Growth expectations and banking system fragility in developing economies
AbstractThe likelihood of a banking crisis appears to be higher in fast-developing countries. An explanation is provided in a Diamond and Dybvig framework, where banks are vehicles of consumption-smoothing, offering insurance against shocks to the consumption path of consumers. The theoretical model shows that the higher consumer growth expectations, the higher the optimal level of illiquidity insurance — even if it implies higher exposure bank runs. Empirical evidence supports this result and suggests that the effect of deposit interest rates on the probability of crisis is stronger after a period of high, uniterrupted growth. Policies of providing bail-outs or deposit insurance are demonstrated to be efficient even when they increase the fragility of the banking system.
Download InfoIf you experience problems downloading a file, check if you have the proper application to view it first. In case of further problems read the IDEAS help page. Note that these files are not on the IDEAS site. Please be patient as the files may be large.
Bibliographic InfoPaper provided by Bank of Finland, Institute for Economies in Transition in its series BOFIT Discussion Papers with number 13/2005.
Length: 32 pages
Date of creation: 07 Nov 2005
Date of revision:
Contact details of provider:
Postal: Bank of Finland, BOFIT, P.O. Box 160, FI-00101 Helsinki, Finland
Phone: + 358 10 831 2268
Fax: + 358 10 831 2294
Web page: http://www.suomenpankki.fi/bofit_en/
More information through EDIRC
This paper has been announced in the following NEP Reports:
- NEP-ALL-2006-10-07 (All new papers)
- NEP-BAN-2006-10-07 (Banking)
- NEP-DEV-2006-10-07 (Development)
- NEP-FDG-2006-10-07 (Financial Development & Growth)
- NEP-FMK-2006-10-07 (Financial Markets)
- NEP-MAC-2006-10-07 (Macroeconomics)
Please report citation or reference errors to , or , if you are the registered author of the cited work, log in to your RePEc Author Service profile, click on "citations" and make appropriate adjustments.:
- Charles W. Calomiris & Gary Gorton, .
"The Origins of Banking Panics: Models, Facts, and Bank Regulation,"
Rodney L. White Center for Financial Research Working Papers
11-90, Wharton School Rodney L. White Center for Financial Research.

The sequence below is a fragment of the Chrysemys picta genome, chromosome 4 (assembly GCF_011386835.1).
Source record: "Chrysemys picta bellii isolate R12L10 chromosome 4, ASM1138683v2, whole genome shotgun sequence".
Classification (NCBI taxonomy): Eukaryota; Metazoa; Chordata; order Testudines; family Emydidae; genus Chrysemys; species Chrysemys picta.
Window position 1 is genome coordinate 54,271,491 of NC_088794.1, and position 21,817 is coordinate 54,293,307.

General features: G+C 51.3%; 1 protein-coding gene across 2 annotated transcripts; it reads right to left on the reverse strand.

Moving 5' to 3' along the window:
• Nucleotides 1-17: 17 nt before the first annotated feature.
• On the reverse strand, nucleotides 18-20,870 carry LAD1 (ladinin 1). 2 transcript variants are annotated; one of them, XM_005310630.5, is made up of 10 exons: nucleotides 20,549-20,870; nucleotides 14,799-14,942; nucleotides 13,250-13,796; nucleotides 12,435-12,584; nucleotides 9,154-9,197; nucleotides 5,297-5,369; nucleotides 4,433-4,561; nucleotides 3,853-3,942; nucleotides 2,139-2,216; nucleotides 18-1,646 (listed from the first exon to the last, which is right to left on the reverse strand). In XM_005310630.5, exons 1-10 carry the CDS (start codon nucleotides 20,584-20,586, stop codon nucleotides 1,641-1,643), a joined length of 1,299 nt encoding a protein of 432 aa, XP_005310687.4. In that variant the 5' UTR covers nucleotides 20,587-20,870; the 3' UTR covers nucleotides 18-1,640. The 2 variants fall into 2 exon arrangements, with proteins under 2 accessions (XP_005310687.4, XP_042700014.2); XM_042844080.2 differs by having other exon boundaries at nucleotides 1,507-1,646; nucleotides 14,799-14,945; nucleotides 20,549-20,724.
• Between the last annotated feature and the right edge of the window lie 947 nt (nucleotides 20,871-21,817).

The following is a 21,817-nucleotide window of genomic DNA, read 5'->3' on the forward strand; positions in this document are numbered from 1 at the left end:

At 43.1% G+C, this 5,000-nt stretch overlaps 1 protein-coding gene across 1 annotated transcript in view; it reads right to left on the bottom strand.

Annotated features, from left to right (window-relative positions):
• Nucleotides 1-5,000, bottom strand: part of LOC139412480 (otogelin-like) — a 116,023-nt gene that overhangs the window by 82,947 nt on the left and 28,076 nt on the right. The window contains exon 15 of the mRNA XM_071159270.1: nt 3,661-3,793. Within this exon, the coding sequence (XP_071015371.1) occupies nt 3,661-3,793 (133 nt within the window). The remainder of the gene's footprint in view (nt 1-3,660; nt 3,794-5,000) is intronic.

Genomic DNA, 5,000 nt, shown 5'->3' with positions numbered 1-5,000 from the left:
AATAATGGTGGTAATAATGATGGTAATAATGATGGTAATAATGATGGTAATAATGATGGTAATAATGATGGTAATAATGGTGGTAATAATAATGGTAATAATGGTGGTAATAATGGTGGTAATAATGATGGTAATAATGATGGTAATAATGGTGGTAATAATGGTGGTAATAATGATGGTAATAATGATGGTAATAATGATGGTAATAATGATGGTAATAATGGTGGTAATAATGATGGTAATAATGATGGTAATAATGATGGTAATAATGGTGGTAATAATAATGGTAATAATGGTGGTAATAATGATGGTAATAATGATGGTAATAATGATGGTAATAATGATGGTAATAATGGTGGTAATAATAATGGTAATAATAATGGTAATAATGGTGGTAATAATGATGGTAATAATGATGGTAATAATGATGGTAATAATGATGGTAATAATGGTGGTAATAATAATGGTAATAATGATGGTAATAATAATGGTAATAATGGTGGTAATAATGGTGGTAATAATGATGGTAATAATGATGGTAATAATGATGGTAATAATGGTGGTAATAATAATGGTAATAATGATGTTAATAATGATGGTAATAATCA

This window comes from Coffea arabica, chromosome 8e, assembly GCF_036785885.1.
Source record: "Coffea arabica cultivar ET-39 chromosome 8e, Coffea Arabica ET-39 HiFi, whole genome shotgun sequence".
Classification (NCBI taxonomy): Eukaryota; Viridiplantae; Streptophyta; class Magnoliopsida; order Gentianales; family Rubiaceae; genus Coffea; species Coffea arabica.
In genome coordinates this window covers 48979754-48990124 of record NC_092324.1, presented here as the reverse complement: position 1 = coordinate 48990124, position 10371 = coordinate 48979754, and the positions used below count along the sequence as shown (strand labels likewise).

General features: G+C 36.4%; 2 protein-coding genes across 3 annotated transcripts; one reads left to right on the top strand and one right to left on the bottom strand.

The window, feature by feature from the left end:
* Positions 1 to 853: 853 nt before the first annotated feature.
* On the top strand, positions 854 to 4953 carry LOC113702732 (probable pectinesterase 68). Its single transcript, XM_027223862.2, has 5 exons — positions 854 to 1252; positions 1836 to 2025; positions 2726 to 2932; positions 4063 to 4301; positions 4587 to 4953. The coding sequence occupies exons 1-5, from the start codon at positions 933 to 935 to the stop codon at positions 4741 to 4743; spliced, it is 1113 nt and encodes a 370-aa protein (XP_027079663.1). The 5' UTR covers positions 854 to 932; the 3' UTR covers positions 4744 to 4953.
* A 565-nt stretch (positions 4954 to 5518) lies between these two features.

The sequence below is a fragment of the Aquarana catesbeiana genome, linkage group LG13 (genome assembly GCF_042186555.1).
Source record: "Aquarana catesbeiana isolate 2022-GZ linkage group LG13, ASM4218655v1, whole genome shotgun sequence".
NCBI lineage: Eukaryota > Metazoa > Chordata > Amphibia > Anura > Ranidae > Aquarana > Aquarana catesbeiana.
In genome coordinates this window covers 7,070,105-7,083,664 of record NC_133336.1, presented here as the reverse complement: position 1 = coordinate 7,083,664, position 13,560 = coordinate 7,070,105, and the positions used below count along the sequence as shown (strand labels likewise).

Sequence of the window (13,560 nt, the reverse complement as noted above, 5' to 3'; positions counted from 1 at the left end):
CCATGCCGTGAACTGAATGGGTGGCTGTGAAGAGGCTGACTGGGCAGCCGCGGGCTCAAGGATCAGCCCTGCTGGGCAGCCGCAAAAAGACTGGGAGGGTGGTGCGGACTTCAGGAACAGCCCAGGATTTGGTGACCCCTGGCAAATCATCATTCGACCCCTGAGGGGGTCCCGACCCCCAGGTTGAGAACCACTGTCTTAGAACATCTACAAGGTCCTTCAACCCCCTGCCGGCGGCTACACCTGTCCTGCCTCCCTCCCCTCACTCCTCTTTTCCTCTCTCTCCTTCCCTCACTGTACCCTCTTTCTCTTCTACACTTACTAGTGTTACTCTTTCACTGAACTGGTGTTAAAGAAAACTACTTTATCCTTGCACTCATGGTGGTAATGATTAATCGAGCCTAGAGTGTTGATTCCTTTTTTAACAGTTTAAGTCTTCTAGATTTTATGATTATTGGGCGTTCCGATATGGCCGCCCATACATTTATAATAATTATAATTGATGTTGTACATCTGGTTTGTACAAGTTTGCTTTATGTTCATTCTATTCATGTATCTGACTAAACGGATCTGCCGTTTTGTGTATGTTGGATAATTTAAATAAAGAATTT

- Charles W. Calomiris & Gary Gorton, 1991. "The Origins of Banking Panics: Models, Facts, and Bank Regulation," NBER Chapters, in: Financial Markets and Financial Crises, pages 109-174 National Bureau of Economic Research, Inc.
- Douglas W. Diamond & Philip H. Dybvig, 2000.
"Bank runs, deposit insurance, and liquidity,"
Federal Reserve Bank of Minneapolis, issue Win, pages 14-23.
- Edward J. Green & Ping Lin, 2000. "Diamond and Dybvig's classic theory of financial intermediation : what's missing?," Quarterly Review, Federal Reserve Bank of Minneapolis, issue Win, pages 3-13.
- Roberto Chang & Andres Velasco, 1998. "Financial Crises in Emerging Markets," NBER Working Papers 6606, National Bureau of Economic Research, Inc.
- Acemoglu, Daron & Zilibotti, Fabrizio, 1997.
"Was Prometheus Unbound by Chance? Risk, Diversification, and Growth,"
Journal of Political Economy,
University of Chicago Press, vol. 105(4), pages 709-51, August.
- Acemoglu, Daron & Zilibotti, Fabrizio, 1996. "Was Prometheus Unbound by Chance? Risk, Diversification and Growth," CEPR Discussion Papers 1426, C.E.P.R. Discussion Papers.
- Daron Acemoglu & Fabrizio Zilibotti, 1994. "Was Prometheus unbound by chance? Risk, diversification and growth," Economics Working Papers 98, Department of Economics and Business, Universitat Pompeu Fabra.
- Gary Gorton & Andrew Winton, 2002.
Center for Financial Institutions Working Papers
02-28, Wharton School Center for Financial Institutions, University of Pennsylvania.
- Demirguc-Kent, Asli & Detragiache, Enrica, 1998.
"Financial liberalization and financial fragility,"
Policy Research Working Paper Series
1917, The World Bank.
- Gorton, Gary, 1988.
"Banking Panics and Business Cycles,"
Oxford Economic Papers,
Oxford University Press, vol. 40(4), pages 751-81, December.
- Martin Browning & Thomas F. Crossley, 2001.